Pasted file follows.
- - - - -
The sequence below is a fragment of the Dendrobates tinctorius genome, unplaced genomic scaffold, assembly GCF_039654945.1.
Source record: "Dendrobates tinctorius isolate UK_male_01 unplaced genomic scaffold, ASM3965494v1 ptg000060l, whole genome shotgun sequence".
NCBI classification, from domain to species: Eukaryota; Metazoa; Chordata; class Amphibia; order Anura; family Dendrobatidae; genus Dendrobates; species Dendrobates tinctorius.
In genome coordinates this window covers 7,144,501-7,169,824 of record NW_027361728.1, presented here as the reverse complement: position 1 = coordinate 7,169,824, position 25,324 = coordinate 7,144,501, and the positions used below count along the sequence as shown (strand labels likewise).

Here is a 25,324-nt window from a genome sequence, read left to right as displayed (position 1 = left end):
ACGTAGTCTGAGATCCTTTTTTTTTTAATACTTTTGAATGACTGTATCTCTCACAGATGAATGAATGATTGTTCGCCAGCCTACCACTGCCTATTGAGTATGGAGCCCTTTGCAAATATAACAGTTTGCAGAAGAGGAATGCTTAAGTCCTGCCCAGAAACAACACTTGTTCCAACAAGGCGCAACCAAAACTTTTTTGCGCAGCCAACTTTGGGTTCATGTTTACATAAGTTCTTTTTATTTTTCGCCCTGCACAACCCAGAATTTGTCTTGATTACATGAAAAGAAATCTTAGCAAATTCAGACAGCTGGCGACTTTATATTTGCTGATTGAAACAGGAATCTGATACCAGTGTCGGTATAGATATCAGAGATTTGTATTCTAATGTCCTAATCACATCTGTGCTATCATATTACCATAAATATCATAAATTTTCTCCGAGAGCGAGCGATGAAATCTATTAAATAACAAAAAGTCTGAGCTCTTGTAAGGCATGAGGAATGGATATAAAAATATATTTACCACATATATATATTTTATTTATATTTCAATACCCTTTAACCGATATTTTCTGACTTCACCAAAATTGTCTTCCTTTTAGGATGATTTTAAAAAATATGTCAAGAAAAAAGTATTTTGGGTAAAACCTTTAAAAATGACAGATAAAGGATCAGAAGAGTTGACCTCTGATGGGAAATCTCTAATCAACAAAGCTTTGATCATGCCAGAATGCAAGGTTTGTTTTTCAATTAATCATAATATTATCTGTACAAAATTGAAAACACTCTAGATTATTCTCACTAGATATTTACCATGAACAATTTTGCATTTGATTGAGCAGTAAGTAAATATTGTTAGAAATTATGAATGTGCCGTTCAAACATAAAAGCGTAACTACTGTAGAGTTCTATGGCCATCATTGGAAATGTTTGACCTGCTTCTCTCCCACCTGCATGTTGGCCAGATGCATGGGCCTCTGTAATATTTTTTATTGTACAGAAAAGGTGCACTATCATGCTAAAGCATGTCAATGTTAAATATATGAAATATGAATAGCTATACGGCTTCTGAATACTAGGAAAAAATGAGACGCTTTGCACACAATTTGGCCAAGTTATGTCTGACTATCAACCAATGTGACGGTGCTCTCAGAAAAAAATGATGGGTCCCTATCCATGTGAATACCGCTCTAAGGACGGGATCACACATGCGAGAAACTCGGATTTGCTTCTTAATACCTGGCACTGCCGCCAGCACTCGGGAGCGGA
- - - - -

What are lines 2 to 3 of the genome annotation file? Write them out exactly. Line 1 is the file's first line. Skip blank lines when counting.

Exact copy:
Source record: "Dendrobates tinctorius isolate UK_male_01 unplaced genomic scaffold, ASM3965494v1 ptg000060l, whole genome shotgun sequence".
NCBI classification, from domain to species: Eukaryota; Metazoa; Chordata; class Amphibia; order Anura; family Dendrobatidae; genus Dendrobates; species Dendrobates tinctorius.